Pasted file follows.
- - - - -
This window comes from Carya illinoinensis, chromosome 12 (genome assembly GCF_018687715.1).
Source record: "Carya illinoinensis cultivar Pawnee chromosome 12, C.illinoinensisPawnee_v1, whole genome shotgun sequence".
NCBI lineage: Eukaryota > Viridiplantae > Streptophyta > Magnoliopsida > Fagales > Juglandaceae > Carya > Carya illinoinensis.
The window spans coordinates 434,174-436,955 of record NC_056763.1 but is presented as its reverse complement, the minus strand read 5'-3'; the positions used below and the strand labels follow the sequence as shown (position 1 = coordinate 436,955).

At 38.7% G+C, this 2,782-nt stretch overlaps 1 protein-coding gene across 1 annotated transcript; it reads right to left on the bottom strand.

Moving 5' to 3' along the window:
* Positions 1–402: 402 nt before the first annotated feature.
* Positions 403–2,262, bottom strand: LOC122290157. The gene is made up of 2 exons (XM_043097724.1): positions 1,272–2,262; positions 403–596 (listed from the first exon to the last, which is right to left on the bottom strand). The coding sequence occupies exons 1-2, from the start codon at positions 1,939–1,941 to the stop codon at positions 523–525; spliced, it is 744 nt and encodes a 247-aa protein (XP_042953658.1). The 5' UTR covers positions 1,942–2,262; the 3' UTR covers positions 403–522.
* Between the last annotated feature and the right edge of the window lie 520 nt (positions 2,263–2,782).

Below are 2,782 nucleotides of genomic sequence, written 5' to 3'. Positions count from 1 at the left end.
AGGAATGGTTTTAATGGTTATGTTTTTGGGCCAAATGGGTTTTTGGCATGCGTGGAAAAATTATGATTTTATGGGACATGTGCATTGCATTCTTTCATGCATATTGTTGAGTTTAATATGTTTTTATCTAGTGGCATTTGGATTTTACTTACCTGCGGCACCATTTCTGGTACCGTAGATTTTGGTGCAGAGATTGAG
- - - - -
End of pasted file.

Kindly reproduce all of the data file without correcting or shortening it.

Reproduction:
This window comes from Carya illinoinensis, chromosome 12 (genome assembly GCF_018687715.1).
Source record: "Carya illinoinensis cultivar Pawnee chromosome 12, C.illinoinensisPawnee_v1, whole genome shotgun sequence".
NCBI lineage: Eukaryota > Viridiplantae > Streptophyta > Magnoliopsida > Fagales > Juglandaceae > Carya > Carya illinoinensis.
The window spans coordinates 434,174-436,955 of record NC_056763.1 but is presented as its reverse complement, the minus strand read 5'-3'; the positions used below and the strand labels follow the sequence as shown (position 1 = coordinate 436,955).

At 38.7% G+C, this 2,782-nt stretch overlaps 1 protein-coding gene across 1 annotated transcript; it reads right to left on the bottom strand.

Moving 5' to 3' along the window:
* Positions 1–402: 402 nt before the first annotated feature.
* Positions 403–2,262, bottom strand: LOC122290157. The gene is made up of 2 exons (XM_043097724.1): positions 1,272–2,262; positions 403–596 (listed from the first exon to the last, which is right to left on the bottom strand). The coding sequence occupies exons 1-2, from the start codon at positions 1,939–1,941 to the stop codon at positions 523–525; spliced, it is 744 nt and encodes a 247-aa protein (XP_042953658.1). The 5' UTR covers positions 1,942–2,262; the 3' UTR covers positions 403–522.
* Between the last annotated feature and the right edge of the window lie 520 nt (positions 2,263–2,782).

Below are 2,782 nucleotides of genomic sequence, written 5' to 3'. Positions count from 1 at the left end.
AGGAATGGTTTTAATGGTTATGTTTTTGGGCCAAATGGGTTTTTGGCATGCGTGGAAAAATTATGATTTTATGGGACATGTGCATTGCATTCTTTCATGCATATTGTTGAGTTTAATATGTTTTTATCTAGTGGCATTTGGATTTTACTTACCTGCGGCACCATTTCTGGTACCGTAGATTTTGGTGCAGAGATTGAG